My eyes burst open with excitement. It is early enough in the day that the time before sunrise can be measured in hours instead of minutes. My heart flutters at the snow falling outside and the possibility of this cold December morning. No, it is not Christmas. I am happy because I get to make an open records request.
If that sounds like anything but fun, you are probably right. Yet, I recently watched “Spotlight,” the story of The Boston Globe’s investigation unit that uncovered the pattern of sexual abuse by Catholic priests in Massachusetts. I romanticized the notion of requesting public documents, as though my simple request will have me running across the city like Mark Ruffalo’s character in the film, hell-bent on writing the breaking news story only the records can provide.
Despite recognizing the over-hyped version of what the morning could be, I happily settle into the bus seat for the journey ahead. I made the same request over email several weeks ago but a follow-up phone call revealed that the Milwaukee records office was at least eight weeks behind. The lady on the other end of the phone told me that “it could be” quicker if I made the request in-person. Weighing the cost of a 30-minute bus ride against eight weeks of waiting, I boarded city transit to arrive at the police station the minute it opened.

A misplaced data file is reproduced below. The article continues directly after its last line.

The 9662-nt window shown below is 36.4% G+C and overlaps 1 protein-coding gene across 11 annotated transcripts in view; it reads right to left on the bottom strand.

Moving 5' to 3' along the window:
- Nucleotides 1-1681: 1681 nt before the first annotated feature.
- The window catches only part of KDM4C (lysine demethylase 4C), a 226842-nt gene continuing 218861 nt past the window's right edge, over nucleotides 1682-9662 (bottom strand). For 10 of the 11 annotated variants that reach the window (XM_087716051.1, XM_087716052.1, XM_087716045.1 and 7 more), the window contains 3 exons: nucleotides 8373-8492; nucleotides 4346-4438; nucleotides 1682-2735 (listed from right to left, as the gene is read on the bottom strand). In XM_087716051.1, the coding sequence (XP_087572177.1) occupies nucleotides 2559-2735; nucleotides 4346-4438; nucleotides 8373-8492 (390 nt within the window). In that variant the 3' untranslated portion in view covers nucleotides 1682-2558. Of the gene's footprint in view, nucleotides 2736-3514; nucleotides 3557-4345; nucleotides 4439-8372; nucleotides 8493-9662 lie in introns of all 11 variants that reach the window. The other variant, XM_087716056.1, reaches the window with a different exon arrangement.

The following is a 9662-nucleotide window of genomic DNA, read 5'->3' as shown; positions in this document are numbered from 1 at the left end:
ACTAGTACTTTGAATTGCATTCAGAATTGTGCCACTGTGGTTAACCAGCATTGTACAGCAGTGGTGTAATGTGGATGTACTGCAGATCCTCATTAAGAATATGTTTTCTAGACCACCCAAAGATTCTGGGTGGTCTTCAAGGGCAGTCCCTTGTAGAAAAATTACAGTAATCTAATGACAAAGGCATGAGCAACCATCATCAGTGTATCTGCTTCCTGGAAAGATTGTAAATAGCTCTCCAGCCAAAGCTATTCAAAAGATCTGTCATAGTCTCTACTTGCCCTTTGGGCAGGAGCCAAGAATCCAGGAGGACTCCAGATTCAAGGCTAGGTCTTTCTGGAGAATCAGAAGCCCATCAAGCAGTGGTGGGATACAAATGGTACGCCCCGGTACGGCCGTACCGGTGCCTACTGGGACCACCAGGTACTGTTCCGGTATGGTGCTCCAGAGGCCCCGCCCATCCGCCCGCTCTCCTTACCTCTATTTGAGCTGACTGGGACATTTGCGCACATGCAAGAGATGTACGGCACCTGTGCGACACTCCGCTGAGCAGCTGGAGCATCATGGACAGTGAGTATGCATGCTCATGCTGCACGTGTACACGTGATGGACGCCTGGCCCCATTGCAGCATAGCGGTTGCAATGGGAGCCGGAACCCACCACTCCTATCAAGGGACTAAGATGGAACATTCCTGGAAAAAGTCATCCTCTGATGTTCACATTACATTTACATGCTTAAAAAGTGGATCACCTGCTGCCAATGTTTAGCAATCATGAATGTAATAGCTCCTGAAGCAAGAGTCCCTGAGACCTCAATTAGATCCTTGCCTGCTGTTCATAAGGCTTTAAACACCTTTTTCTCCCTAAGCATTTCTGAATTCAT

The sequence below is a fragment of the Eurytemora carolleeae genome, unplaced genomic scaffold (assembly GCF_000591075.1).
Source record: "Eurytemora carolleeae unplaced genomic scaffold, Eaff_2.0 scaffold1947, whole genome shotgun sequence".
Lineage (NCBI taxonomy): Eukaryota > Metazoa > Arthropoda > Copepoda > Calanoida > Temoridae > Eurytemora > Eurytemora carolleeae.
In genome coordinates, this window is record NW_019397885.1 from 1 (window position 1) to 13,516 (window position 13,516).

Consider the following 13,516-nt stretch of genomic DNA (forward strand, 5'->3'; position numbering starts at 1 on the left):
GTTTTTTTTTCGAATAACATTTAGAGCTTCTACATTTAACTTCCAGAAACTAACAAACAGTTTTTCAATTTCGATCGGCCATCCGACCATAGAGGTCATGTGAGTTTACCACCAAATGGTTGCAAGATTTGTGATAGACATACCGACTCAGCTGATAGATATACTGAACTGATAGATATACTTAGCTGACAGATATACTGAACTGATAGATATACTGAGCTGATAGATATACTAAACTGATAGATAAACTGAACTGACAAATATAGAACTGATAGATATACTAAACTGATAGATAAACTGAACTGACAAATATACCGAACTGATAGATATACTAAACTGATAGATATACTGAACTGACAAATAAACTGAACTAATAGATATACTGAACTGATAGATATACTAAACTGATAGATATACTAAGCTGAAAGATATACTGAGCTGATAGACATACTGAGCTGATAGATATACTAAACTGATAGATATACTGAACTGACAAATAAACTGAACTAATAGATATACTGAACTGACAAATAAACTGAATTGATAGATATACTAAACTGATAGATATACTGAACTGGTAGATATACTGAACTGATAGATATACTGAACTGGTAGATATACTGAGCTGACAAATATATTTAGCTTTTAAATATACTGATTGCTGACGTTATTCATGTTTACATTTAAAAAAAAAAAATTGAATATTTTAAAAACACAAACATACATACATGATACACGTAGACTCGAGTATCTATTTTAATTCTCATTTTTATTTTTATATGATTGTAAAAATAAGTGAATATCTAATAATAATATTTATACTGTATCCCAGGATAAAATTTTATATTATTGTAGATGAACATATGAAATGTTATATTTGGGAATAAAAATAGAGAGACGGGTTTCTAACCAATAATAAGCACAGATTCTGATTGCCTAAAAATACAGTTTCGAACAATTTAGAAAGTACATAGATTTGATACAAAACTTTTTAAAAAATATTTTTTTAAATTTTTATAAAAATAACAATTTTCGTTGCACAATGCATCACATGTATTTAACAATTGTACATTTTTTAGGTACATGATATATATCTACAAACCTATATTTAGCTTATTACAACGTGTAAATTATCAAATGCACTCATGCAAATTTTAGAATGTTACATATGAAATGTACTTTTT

My anxious heart made me believe there would be a long line of people making records requests and that I would have to wait hours just to speak to someone. Wrong again. I think I was at the front desk before the records worker could brew her first cup of coffee. At least, that is the impression I got from her crisp replies. Law enforcement is generally wary of reporters, so when I made my request I employed a set of manners that would make my grandmother blush. The woman was not amused by my aw-shucks grin and repetition of “yes, ma’am.”
She asked me question after question about the case. Word of note for future records seekers: Come with as much background information about the case as possible. Less than a minute later, my mission was complete. My heart fluttered. For the cost of one dollar, I had a printed copy of the request I was told would take eight weeks to process. Lesson learned. Whenever possible, make a request in person.
A chance to see the world from the perspective of a 6-foot-2, aspiring human rights journalist. Will include lessons learned and reflections.